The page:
With my maggots starting to turn, and diminish in numbers, I thought I'd nip to the local tackle shop for more today ready for another bash at the roach next year. Tomorrow!! Alas I found out that the shop was shut. I didn't waste a journey but my plans altered. Needless to say I was back in the same swim again today. If it had been raining after my early lunch I'd have stayed home. As it was the wind had dropped and it was fair. Until I got the rods out at which point the rain beat down with a vengeance and the wind blew a couple of forces stronger. It wasn't looking good. Oh well.
After an hour the rain stopped, the wind dropped away, and I was happy again. Filling feeders and recasting regularly. The sleeper rod was now rigged with an experimental set up. A hair rigged floating fake maggot with a real maggot on the size 16 itself. I've never done any good with roach using just fake baits, so this seemed like a way to present a bigger, but slow sinking bait.
The magic hour had just ticked over when I had a bite to the right hand rod fishing the maggot feeder. This time the fish was hooked and stayed hooked until I netted it. At which point the hook fell out. My doubts about the rigs' failure yesterday were banished.
The hair rig produced a small perch shortly after. I'm pretty sure it took the bait on the retrieve though. However, half an hour later I had a storming drop-back to the same rod and hooked what felt like a decent roach. The bigger hook seemed to have done the job. Then the bloody fish fell off... Hair tearing time!
One of the close in rods suffered the same fate when I bumped something off to another drop-back. The third slack liner, however, produced a roach. All this within the space of ten minutes. Right at last knockings, while tidying my gear I bumped another fish off to the block end rod. Another session with as many questions as answers. That drawing board is going to be getting some hammer. Or are these missed and bumped fish simply par for the roach fishing course?
With the last session of 2012 over and done with it's as good a time as any to look back over the wettest year since records began - despite the way the year kicked off. I really enjoyed my drain piking last winter and before it became unseasonably warm in the last couple of weeks of the river season I had done well for me on the water. That early warmth was soon forgotten when it turned chilly and decidedly wet. Thoughts of lounging in a bivvy sheltering from the sun only braving the heat to play massive tench, and of catching bream on balmy nights when the bunny suit would serve only as a pillow were soon dashed as lower-than-ever reservoirs rapidly filled to overflowing.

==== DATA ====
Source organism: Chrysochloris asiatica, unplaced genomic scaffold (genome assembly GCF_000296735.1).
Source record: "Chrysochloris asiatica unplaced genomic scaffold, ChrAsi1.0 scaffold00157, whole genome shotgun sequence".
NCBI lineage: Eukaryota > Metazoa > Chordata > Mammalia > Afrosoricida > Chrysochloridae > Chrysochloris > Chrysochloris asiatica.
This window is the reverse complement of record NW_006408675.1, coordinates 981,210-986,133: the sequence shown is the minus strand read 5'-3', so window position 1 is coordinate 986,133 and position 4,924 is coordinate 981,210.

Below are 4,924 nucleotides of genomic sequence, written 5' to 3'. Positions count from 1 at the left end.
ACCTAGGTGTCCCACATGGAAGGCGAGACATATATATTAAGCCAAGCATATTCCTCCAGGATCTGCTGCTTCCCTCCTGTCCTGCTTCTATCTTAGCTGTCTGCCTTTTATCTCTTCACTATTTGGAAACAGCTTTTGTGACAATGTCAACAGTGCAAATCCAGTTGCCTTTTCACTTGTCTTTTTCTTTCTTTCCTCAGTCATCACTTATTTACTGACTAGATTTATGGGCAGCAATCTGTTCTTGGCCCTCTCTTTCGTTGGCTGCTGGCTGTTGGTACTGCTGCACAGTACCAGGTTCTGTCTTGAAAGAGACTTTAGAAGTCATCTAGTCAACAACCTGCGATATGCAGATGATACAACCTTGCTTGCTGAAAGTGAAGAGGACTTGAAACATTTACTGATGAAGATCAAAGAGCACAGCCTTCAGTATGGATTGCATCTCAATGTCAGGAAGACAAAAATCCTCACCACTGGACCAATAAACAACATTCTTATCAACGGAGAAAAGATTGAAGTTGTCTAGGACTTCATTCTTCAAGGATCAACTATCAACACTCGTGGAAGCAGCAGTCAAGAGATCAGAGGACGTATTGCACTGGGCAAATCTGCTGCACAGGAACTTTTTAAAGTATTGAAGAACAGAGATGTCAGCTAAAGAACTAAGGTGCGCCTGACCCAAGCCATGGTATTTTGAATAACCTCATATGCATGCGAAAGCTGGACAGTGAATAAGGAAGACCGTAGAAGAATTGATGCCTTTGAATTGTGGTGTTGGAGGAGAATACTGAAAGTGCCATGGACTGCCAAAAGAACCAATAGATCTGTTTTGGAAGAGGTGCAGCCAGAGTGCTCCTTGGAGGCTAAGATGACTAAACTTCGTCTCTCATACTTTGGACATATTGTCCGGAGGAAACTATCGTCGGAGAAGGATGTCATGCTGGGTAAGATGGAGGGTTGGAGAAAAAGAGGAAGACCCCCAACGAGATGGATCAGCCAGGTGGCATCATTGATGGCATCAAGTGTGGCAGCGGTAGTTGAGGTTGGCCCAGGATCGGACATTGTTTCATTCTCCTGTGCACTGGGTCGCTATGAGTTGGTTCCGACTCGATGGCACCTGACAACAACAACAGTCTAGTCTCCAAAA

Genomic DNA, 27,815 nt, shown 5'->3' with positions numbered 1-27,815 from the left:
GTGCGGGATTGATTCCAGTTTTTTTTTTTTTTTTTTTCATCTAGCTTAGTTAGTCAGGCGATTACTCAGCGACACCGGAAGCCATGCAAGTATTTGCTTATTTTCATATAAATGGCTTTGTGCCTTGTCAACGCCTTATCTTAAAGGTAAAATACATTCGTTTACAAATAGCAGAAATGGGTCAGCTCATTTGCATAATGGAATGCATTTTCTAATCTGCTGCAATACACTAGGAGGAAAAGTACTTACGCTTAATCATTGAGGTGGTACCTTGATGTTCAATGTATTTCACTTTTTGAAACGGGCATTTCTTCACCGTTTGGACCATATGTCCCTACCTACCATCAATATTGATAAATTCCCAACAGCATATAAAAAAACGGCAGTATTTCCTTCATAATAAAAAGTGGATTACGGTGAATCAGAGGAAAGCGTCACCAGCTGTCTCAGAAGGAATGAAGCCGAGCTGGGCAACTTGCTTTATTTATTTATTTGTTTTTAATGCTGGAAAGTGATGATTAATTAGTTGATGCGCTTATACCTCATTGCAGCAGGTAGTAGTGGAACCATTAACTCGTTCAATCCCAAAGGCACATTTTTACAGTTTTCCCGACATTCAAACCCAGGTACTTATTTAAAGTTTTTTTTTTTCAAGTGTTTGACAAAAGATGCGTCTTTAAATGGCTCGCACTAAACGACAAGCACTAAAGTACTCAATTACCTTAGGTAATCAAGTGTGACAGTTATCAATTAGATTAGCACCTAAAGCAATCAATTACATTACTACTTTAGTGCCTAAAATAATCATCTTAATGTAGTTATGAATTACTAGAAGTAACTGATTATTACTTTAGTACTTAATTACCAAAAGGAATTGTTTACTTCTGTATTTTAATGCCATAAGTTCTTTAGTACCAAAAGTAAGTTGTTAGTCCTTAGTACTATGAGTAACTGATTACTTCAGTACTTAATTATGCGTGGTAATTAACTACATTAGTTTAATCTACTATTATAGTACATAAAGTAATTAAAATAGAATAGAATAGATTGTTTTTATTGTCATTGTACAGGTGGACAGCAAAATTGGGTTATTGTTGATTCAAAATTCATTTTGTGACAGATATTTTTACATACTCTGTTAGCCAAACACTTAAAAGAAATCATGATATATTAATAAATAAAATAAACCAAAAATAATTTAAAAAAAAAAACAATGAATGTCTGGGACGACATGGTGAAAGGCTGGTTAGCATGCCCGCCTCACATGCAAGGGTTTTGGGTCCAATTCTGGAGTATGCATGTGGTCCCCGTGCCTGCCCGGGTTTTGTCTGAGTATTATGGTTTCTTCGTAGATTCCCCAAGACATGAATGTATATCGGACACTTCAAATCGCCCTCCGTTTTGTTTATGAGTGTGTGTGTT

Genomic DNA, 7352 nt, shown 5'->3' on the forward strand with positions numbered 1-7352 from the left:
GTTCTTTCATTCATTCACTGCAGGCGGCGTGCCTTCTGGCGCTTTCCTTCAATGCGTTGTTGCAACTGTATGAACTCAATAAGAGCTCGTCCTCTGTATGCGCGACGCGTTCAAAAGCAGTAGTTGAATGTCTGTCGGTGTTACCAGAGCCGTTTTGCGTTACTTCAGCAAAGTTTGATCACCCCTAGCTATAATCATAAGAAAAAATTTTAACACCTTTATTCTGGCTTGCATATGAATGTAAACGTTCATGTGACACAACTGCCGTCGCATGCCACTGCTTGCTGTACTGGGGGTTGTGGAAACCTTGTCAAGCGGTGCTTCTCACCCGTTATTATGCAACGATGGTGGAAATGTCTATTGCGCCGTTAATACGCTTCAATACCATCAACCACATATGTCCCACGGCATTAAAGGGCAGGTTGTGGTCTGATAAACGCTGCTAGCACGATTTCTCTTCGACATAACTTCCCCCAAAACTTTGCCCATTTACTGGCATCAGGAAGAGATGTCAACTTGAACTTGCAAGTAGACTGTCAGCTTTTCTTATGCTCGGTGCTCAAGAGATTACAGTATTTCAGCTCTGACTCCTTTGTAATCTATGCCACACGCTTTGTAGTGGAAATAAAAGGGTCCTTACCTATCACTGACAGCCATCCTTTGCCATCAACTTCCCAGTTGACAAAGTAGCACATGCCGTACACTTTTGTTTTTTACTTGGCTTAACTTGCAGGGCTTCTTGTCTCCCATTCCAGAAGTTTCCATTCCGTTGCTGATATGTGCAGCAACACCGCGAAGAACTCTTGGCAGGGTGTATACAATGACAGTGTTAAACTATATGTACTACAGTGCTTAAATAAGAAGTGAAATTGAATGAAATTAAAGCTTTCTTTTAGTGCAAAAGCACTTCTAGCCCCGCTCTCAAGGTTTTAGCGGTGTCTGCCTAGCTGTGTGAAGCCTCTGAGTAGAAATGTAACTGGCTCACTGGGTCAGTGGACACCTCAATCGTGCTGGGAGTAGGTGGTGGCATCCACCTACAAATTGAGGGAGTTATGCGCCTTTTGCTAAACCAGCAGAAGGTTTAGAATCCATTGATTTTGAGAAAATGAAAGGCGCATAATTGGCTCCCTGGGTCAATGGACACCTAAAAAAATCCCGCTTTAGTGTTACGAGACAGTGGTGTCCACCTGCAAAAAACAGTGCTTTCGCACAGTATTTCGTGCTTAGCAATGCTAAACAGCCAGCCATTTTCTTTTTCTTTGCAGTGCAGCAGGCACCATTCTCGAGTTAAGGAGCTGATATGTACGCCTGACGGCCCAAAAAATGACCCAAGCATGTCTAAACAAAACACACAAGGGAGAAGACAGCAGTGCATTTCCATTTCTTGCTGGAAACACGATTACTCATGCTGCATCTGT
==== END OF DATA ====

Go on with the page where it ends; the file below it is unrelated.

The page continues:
I've know it rain in the past but this year it's seemed almost impossible to get more than two dry days on the trot. My spring fishing got washed out because I couldn't face living in a damp bivvy for three nights at a time, and the summer eel fishing I finally got round to doing after threatening it for years would have been a more concerted effort had the weather not been so changeable. Despite that the eel fishing was fun and I achieved two of my mini-targets - a biggest-by-design eel and a three pounder from my local canal.
With summer over I couldn't settle to anything. I tried piking but it wasn't floating my boat. So I spent more time out with the camera pretending to be a photographer. Then I got the roach bug. Stillwater roach fishing was another road I'd been promising to travel down for a few years with two or three waters on the cards. As it turned out I found somewhere else and have been enjoying trying to get to grips with the unknown quantity. Just like the eel fishing I achieved the mini-target of a biggest-by-design fish and am wondering if something bigger is on the cards.
Both of these 'campaigns' fired my enthusiasm. I'm sure it was because I was having to work out tactics, rigs, baits and location. I learned quite a bit about the eels in the canal. If 2013 has a more 'normal' weather pattern I might put that to good use. Then again I might spread my wings and go looking for eels in other places, where the learning process will start again, no doubt. Or I might not fish for eels at all! If spring is more springlike I could well be tempted to hit the road south in search of tench and bream once more. Another option is to break the mould completely and (shock, horror) try for a PB c*rp by design! There's always a chance that my fishing head might get the wobbles again, or fall off altogether...
Considering how little travelling I've done this year (I don't think I've fished anywhere more than 20 miles from home) I'm happy with the results I've had given how little effort I've put in compared to previous years. These are my modest highlights.
- Brown goldfish - (did not weigh) PB!
- Eel - 3-03
- Pike - 17-08
- Roach - 1-09